p = strchr(buffer, '\n');
        if(p != NULL) *p = '\0';
    }
    Also see: http://cpwiki.sourceforge.net/Gets
    dwk

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  4. #19
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    Quote Originally Posted by Elysia View Post
    25 characters max be a little too little. Perhaps try extending it to 100 or more. And there you go.
    How big the buffer should be is quite dependent on what you are asking for, right? If you expect the user to answer yes or no, you could get away with 4. If you are asking for a first name, you probably need about 20 to cover those lengthy double-names that are used in some places. For a full name (first + last), you are probably ok with 30-40 chars.

    What does make sense, however, is to write a function like dwks's, but also add a "clear the input buffer if too much input". There is of course nothing stopping a person from typing in "ajkhkfhkasdhfkasdhksdh" as the answer to "Yes or No" type question, and then you end up with "rubbish" in the input buffer. It's not really a problem that "ajk" isn't "Yes" or "No", but the fact that it will continue reading out 3 chars at a time saying "That's not yes or no"....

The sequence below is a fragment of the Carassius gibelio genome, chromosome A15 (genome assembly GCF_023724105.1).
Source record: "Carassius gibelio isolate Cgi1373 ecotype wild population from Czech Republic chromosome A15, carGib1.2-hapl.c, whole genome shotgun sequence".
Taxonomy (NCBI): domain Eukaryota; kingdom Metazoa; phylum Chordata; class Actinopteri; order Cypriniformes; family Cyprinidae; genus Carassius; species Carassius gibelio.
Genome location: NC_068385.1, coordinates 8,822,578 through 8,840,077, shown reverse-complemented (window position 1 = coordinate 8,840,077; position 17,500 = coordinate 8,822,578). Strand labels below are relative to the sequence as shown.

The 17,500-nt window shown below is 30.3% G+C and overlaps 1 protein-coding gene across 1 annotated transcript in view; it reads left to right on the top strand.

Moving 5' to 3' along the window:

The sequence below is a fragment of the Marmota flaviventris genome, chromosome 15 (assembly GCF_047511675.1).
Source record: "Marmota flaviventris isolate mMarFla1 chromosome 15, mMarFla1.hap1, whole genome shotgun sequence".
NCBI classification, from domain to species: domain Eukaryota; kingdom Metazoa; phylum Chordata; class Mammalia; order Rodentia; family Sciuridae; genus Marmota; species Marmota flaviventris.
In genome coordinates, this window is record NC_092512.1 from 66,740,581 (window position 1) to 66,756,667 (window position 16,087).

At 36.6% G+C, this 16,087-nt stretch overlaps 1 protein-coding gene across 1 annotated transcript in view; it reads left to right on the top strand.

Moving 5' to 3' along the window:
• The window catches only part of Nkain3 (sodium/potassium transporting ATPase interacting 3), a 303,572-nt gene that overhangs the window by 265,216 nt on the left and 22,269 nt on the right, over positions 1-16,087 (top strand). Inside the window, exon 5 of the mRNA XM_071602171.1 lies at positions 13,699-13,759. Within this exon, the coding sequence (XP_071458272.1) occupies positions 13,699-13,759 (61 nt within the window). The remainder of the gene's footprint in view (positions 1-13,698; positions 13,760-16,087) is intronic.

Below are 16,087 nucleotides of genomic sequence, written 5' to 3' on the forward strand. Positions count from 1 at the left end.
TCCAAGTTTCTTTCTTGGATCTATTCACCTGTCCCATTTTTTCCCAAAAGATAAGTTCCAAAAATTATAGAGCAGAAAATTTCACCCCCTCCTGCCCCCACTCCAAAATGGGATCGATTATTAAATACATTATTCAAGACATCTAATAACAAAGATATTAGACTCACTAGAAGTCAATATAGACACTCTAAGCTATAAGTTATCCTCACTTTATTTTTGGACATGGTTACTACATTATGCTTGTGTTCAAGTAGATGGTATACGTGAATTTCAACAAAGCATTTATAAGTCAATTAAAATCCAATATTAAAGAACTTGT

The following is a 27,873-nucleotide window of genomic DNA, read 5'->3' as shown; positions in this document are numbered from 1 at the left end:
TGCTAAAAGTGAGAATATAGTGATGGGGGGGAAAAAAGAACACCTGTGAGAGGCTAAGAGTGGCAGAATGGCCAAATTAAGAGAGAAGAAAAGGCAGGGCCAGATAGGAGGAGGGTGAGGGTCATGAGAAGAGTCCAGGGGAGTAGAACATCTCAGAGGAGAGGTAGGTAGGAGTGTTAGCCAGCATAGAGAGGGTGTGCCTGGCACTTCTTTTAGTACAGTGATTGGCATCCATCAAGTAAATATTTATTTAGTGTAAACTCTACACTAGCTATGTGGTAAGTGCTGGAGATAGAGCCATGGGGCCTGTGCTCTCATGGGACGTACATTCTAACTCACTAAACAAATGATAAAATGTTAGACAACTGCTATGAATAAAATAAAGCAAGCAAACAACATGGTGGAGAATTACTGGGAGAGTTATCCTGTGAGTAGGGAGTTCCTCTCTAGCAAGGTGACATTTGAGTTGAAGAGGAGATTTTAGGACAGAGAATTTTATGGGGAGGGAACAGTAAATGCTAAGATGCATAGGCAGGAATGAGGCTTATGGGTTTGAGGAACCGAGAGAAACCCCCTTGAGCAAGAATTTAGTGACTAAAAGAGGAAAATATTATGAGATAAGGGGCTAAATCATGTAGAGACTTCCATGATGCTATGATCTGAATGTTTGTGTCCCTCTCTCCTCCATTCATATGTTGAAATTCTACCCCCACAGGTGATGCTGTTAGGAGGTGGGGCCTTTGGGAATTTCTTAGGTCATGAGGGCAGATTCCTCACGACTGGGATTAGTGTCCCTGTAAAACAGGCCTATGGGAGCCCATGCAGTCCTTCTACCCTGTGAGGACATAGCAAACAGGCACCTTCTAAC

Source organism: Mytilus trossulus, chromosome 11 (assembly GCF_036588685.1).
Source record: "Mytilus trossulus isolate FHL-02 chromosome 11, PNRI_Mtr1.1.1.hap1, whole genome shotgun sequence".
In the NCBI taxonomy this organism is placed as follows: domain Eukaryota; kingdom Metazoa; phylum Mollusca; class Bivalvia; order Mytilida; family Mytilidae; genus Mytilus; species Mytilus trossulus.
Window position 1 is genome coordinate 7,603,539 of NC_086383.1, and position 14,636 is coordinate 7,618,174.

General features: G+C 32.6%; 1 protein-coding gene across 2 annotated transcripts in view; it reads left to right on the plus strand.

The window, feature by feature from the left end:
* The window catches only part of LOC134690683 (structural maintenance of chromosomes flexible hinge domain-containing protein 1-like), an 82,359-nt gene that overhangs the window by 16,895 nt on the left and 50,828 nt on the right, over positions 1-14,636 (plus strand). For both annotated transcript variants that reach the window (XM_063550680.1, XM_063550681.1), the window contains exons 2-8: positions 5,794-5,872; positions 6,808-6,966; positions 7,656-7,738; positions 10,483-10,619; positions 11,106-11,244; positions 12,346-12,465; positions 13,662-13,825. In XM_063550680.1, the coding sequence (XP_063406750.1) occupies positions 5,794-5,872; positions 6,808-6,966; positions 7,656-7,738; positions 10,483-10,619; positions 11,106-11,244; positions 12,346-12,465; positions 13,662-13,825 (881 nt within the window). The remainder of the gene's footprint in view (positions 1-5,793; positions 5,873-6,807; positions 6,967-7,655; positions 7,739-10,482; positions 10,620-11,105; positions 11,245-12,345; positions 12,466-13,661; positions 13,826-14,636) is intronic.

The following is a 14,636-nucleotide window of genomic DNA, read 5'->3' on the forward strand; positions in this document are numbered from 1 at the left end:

--
    Mats
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  5. #20
    Frequently Quite Prolix dwks's Avatar
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    Strangely enough, there's also a page on cpwiki about that, too. Clearing the input buffer, that is. http://cpwiki.sourceforge.net/Pause_console
    (The topic name's not quite right, though . . . .)
    dwk

    Seek and ye shall find. quaere et invenies.

    "Simplicity does not precede complexity, but follows it." -- Alan Perlis
    "Testing can only prove the presence of bugs, not their absence." -- Edsger Dijkstra
    "The only real mistake is the one from which we learn nothing." -- John Powell


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  6. #21
    C++まいる!Cをこわせ! Elysia's Avatar
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    Quote Originally Posted by matsp View Post
    How big the buffer should be is quite dependent on what you are asking for, right? If you expect the user to answer yes or no, you could get away with 4. If you are asking for a first name, you probably need about 20 to cover those lengthy double-names that are used in some places. For a full name (first + last), you are probably ok with 30-40 chars.